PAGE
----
Good Samaritan Law PSA filmed

Administering Narcan and calling 911 at the scene of an overdose can help save lives. 


Community members and first responders volunteered their time Wednesday evening to produce and film a public service announcement (PSA) on the Good Samaritan Law that will be circulated throughout the Island.

In Massachusetts, the Good Samaritan Law protects people who call 911 during an overdose from being charged with possession of a controlled substance, according to the Overdose Prevention & Education Network website. “Dying from an overdose is 100 percent preventable if the victim receives timely and appropriate medical attention,” the website states.

At the Edgartown School, members of both the Edgartown Police and the West Tisbury Police were there alongside Edgartown EMTs to film the dramatization of an officer and a paramedic arriving at the scene of an overdose.

The short video was the idea of Island music teacher and member of the Martha’s Vineyard Substance Use Disorder Coalition (MVSUD) Michele Jones. Jones is involved with the addiction and recovery community on-Island, and has been known to use her bicycle to deliver Narcan to anyone who needs it.

According to Jones, she got the idea for the PSA video while looking at videos offered by other communities that provide information on the Good Samaritan Law.

“We used to hang up posters and stuff, but I thought using a video on social media would be more effective. And then it just dawned on me, that we need to make our own video, with our own people, in our own community,” Jones said.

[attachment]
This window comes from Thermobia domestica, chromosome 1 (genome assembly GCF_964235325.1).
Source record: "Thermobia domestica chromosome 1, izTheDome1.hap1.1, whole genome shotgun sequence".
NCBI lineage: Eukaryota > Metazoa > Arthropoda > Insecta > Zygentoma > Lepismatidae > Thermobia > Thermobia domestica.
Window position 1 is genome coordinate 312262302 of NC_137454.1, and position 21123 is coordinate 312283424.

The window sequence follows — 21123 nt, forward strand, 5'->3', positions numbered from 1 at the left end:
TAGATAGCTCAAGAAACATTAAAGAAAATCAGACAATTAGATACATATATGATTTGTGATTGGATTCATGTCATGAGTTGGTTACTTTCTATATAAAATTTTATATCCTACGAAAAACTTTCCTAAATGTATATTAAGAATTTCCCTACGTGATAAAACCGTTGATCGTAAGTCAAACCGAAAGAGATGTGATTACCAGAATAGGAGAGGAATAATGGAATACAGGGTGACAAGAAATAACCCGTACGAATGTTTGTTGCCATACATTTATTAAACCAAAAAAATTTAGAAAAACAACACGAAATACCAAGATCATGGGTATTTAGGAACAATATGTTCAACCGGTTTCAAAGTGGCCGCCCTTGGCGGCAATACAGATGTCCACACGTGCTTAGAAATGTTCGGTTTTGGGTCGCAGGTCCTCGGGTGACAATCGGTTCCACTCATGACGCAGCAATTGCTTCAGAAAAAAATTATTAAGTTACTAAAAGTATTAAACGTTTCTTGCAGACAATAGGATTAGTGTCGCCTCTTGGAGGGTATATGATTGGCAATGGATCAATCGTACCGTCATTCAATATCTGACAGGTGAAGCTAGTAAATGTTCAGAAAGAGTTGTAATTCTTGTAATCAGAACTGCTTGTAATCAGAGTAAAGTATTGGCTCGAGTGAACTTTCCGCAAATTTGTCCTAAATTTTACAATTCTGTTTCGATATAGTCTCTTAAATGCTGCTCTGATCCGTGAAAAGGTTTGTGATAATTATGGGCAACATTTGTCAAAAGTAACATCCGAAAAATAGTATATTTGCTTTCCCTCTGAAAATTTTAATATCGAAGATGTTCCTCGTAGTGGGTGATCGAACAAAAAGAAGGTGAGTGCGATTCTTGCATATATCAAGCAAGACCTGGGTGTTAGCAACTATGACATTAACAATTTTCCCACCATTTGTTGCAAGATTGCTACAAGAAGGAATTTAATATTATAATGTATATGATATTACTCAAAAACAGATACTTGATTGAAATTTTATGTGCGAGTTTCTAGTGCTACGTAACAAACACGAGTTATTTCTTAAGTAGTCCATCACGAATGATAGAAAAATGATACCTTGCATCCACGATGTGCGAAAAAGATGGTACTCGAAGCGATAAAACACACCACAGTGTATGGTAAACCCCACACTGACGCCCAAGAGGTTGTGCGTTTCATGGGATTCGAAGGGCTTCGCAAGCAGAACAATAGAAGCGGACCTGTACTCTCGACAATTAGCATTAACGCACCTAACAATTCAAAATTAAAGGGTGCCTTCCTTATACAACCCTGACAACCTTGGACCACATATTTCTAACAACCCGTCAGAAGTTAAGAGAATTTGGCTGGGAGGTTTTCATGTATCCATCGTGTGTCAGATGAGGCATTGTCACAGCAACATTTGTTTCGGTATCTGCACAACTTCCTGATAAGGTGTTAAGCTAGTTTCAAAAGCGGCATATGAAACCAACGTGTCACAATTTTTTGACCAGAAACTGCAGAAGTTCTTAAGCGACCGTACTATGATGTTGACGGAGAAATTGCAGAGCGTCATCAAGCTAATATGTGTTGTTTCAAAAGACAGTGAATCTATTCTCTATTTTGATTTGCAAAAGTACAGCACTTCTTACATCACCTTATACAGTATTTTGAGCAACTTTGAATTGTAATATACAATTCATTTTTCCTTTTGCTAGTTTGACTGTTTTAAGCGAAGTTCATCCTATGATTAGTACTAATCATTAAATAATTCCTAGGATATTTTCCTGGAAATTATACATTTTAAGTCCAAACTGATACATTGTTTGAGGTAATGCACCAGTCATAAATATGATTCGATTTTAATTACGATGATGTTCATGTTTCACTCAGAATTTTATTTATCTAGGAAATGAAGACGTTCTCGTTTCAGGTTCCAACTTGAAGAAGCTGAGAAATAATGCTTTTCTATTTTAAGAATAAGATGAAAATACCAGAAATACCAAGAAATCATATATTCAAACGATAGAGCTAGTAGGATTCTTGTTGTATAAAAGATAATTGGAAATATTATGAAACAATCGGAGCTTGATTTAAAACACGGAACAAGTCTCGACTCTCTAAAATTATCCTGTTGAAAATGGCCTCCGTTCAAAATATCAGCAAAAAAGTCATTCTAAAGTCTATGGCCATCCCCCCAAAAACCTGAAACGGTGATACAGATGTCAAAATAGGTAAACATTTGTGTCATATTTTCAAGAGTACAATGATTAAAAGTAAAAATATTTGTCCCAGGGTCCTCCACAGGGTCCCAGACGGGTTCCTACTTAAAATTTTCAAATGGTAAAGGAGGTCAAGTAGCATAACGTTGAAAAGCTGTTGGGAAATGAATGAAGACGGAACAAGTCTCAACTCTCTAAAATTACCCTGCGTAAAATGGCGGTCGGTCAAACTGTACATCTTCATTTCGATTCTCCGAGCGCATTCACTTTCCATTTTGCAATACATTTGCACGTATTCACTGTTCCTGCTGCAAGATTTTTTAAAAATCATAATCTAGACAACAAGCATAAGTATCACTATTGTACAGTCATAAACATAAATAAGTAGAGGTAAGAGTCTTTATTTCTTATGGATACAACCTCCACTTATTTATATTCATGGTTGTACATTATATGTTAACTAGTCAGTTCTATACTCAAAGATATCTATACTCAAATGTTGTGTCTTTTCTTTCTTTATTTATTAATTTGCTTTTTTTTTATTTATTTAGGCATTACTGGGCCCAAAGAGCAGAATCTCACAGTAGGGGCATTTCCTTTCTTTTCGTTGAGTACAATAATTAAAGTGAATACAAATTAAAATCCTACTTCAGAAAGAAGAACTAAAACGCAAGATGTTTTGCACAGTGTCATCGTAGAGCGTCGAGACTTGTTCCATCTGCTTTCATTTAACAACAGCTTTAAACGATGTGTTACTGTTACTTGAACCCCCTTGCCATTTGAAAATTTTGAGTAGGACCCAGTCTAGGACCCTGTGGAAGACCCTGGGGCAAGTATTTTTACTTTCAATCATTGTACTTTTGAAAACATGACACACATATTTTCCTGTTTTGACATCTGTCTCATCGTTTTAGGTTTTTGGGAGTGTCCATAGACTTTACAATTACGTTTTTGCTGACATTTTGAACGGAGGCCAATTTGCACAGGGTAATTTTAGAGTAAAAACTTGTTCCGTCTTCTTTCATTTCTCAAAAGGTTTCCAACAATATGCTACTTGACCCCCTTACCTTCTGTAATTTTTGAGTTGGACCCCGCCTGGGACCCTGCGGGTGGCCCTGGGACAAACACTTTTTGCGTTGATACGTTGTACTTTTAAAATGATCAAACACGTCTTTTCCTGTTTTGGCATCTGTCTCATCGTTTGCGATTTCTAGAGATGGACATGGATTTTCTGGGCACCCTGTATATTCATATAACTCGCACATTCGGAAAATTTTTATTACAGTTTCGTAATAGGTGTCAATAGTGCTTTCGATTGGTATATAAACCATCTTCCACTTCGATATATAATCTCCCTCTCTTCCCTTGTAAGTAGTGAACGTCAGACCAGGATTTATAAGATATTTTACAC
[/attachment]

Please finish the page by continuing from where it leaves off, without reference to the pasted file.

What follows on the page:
Jones reached out to Chip Coblyn, who serves with her on the “On-Island ” subcommittee of the MVSUD. “On-Island” is a documentary filmed entirely on Martha’s Vineyard that illustrates the struggles of addiction and recovery that many individuals face in our community.

Coblyn has an extensive background in graphic and industrial design, and jumped at the opportunity to film the PSA.

At the base of the short video, Jones said, the intention is to impart the message that administering Narcan and calling 911 gives an overdose victim a much better chance of surviving. 

“They can’t get in trouble for doing that — the law protects them from any kind of liability and, in fact, if there are substances present,” Jones said.

She said many people have reached out to her asking for Narcan deliveries, whether they know someone who is struggling with substance use disorder, or simply want to be prepared if the situation arises where someone overdoses. 

Throughout her involvement with the addiction and recovery community, Jones said, she has seen countless examples of people stepping up to help those in need.

“We have already made progress with people opening their hearts and minds to help. This is just another step in reinforcing the fact that people do want to support each other and give each other kindness,” Jones said.

Jones said that, to accompany the PSA, Coblyn and she are considering filming a Narcan training video, with the help of Island emergency personnel. She stressed that Narcan is available from several sources, including pharmacies, and Health Imperatives in Vineyard Haven. “Or you can private-message me, and I will bring you Narcan,” Jones said.